She also already knows what she wants to be when she grows up – a chef. “I watch a the Food Network a lot,” Jatiana said. “My favorites are Rachel Ray and Emeril.”
Jatiana, Wendy and their family have come full circle since they arrived at the doorstep of the Emergency Room of Scottish Rite. Wendy is back in the dental field. Despite great odds, they are a complete family again. And perhaps, because they proved how strong they are, that is why Bert Weiss came into their lives.
At around the same time Jatiana found that her cancer was in remission the clouds broke even further. Her mother, at the encouragement of friends, had submitted an application for her daughter to be accepted as part of Bert’s Big Adventure, an annual outing for a few lucky Atlanta-area kids who have suffered life-threatening and chronic illnesses. And one day the phone rang. It was Bert.
Bert Weiss, Q100 radio personality and founder of Bert’s Big Adventure, calls each of the families personally to extend an invitation to join him on the annual trip to Disney World. Weiss says that despite being a radio personality and having done this for five years already, he still gets nervous when he places those calls. “I think it’s more excitement than anything,” Weiss said. “It’s a little like telling a family that Santa Claus is coming to town when they had thought Santa wasn’t coming at all.”
Weiss has been looking forward to playing Santa since his days as an assistant at a Dallas radio station. It was there that he first came across the idea for Bert’s Big Adventure, which he based on a similar outing his boss in Dallas undertook each year. “I went along on one of those trips and I saw the transformation among those families and the good it could do, and I thought to myself, if I ever get my own show the first thing I’m going to do is start something like that of my own.” He did, and since 2002, Weiss has been taking kids in Atlanta on an all-expense paid, VIP trip to Disney World. Families do not spend any of their own money on or during the trip. The group flies first class on Delta, and once at Disney World they are treated like celebrities.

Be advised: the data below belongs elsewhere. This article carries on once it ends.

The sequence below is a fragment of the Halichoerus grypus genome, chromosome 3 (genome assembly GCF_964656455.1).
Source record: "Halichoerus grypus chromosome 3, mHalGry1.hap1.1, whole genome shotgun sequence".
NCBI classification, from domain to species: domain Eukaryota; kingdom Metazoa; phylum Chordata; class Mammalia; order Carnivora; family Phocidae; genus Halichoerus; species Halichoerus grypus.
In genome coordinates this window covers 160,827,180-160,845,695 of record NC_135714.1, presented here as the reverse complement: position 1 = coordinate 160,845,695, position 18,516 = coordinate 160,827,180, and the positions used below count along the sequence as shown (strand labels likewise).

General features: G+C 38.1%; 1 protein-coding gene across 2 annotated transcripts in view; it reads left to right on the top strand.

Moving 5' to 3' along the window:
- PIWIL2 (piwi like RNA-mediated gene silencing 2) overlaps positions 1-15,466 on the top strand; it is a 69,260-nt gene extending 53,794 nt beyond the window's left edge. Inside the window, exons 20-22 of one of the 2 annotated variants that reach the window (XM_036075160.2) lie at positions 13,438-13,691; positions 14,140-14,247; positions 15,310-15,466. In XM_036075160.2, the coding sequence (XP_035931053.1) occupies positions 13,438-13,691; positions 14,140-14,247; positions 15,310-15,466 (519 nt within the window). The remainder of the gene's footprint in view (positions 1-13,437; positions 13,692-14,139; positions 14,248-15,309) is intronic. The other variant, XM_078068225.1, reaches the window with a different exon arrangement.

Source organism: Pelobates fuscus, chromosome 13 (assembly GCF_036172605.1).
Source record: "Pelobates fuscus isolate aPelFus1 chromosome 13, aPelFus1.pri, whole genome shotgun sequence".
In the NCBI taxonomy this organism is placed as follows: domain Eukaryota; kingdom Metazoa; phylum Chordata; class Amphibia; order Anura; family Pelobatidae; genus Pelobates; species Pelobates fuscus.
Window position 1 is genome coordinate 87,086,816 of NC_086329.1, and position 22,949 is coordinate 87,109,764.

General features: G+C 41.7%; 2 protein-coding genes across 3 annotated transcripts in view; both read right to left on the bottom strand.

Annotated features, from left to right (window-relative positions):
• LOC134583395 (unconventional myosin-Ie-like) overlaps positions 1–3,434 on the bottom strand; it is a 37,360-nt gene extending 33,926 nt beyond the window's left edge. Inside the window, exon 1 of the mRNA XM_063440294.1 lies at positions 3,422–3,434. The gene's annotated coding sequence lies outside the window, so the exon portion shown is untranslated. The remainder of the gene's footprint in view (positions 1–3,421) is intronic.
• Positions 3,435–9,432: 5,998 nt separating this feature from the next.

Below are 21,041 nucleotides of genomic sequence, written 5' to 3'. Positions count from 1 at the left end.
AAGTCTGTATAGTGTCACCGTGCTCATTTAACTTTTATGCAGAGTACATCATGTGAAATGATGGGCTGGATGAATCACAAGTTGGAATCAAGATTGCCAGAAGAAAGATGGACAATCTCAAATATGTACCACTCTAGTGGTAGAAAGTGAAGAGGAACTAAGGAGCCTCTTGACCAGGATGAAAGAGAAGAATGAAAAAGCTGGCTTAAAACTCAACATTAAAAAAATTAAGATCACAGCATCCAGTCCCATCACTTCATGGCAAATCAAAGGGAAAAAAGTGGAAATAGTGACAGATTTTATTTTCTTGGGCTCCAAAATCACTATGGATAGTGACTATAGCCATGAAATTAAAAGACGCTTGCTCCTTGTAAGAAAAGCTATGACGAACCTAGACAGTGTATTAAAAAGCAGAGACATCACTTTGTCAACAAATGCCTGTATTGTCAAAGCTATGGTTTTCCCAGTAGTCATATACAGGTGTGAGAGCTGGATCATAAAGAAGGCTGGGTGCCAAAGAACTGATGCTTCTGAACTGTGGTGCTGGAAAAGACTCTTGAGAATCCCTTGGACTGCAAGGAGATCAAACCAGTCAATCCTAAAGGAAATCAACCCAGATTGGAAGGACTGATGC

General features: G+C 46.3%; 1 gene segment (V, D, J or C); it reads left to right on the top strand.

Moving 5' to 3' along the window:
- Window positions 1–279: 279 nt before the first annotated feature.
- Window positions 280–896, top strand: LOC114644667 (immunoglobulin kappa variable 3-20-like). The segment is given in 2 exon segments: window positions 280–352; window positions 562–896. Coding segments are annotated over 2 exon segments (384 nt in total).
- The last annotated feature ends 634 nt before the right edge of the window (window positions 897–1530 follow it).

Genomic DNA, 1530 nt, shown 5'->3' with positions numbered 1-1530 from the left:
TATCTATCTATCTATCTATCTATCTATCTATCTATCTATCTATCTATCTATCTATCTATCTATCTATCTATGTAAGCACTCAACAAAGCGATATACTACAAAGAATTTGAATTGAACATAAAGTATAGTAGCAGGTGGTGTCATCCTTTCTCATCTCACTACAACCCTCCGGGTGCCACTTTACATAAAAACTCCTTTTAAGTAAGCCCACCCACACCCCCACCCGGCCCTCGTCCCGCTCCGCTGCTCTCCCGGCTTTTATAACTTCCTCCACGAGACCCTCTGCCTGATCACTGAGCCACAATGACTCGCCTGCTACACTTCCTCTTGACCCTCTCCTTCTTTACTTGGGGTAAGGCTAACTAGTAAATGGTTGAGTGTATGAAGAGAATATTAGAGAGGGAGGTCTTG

Weiss says that it is the families that make the difference in the trip each year, and that this year in particular the camaraderie that he has noticed emerges between the families on the trip was more palpable than usual. “There was a chemistry between the families this year that I haven’t seen before,” he said.
Wendy Hunt noticed it too. “Once we got there, we became family with the others,” she said. The trip gave them a respite from the illness that had consumed their lives. “We didn’t think about any kind of sickness at all while we were there,” said Wendy.
While Bert Weiss says that the annual crowdpleaser is always meeting Mickey Mouse and seeing Cinderella’s Castle for the first time, Jatiana, it turns out, is something of a thrill-seeker. “My favorite ride was the Rockin’ Roller Coaster at MGM,” she said. “It was really fast.”
She says that she and the other kids found out that Bert had something of an aversion to traditional rollercoasters. “He wouldn’t go on the Tower of Terror with us,” Jatiana said. “We called him a scaredy-cat.”
Weiss explains the mix-up. “I felt that someone had to keep an eye on the purses to make sure they were safe and I volunteered for that job,” he said.
For more information on the annual Bert’s Big Adventure, visit their website at www.bertsbigadventure.org.
(This article originally appeared in the Henry County Times on 2/28/2007)